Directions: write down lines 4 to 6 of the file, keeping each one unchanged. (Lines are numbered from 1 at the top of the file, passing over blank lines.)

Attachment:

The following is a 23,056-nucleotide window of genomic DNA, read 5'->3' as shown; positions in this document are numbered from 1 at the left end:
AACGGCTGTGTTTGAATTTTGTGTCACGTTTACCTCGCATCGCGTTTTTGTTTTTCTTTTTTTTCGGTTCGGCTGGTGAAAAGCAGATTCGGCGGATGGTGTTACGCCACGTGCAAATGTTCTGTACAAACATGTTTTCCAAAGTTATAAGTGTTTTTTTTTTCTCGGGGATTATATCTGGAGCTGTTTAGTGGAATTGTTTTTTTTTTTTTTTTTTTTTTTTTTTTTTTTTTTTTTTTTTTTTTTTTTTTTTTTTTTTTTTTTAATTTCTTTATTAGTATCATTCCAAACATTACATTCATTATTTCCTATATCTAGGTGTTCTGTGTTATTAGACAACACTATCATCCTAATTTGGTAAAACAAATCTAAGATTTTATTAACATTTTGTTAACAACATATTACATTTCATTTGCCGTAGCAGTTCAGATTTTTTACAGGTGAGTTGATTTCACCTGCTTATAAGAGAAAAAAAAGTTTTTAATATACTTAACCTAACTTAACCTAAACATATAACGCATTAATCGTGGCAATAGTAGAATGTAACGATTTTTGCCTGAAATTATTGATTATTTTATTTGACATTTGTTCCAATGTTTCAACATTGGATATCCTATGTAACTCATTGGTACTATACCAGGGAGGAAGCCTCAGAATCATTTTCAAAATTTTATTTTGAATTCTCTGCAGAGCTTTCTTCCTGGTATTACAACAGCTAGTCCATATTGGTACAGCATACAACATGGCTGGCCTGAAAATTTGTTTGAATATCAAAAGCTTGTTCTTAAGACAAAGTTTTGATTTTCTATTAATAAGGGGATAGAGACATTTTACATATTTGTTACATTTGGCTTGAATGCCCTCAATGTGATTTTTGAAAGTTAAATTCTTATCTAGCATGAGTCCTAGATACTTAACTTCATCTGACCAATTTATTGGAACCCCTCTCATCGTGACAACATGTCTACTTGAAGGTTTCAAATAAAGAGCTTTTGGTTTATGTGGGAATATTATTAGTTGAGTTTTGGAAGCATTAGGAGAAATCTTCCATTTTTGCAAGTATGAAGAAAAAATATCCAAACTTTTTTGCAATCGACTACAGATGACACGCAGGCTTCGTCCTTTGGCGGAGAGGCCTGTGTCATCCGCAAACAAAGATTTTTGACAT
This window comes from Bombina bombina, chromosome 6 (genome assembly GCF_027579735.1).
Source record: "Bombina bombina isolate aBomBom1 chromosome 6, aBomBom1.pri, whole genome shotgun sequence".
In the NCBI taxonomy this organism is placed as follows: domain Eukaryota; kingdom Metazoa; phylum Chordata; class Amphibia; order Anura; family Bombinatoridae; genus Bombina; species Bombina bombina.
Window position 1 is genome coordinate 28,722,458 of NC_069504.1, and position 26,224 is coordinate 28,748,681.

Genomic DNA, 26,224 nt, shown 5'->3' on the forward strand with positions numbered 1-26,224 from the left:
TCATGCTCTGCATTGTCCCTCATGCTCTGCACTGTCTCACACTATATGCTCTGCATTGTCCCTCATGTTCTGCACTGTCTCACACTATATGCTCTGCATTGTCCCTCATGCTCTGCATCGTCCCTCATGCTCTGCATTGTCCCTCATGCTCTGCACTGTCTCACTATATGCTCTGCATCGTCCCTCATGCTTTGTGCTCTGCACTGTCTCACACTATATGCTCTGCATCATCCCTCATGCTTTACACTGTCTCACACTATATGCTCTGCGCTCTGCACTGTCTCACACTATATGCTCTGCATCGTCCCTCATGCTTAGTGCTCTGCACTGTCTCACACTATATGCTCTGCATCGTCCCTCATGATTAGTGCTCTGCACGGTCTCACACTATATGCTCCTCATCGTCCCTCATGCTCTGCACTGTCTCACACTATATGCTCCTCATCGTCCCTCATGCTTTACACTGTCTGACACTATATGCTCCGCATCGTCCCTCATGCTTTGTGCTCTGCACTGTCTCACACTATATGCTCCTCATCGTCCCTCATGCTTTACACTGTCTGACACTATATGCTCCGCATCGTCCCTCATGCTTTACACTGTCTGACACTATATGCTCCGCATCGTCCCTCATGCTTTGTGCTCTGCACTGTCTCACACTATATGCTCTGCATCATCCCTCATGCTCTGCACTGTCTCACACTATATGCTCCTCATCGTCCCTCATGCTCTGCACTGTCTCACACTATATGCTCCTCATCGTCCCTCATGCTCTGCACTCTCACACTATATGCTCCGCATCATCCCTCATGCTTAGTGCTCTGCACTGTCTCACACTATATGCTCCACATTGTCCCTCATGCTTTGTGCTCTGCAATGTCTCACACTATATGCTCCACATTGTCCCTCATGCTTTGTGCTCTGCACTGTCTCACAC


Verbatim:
Source record: "Bombina bombina isolate aBomBom1 chromosome 6, aBomBom1.pri, whole genome shotgun sequence".
In the NCBI taxonomy this organism is placed as follows: domain Eukaryota; kingdom Metazoa; phylum Chordata; class Amphibia; order Anura; family Bombinatoridae; genus Bombina; species Bombina bombina.
Window position 1 is genome coordinate 28,722,458 of NC_069504.1, and position 26,224 is coordinate 28,748,681.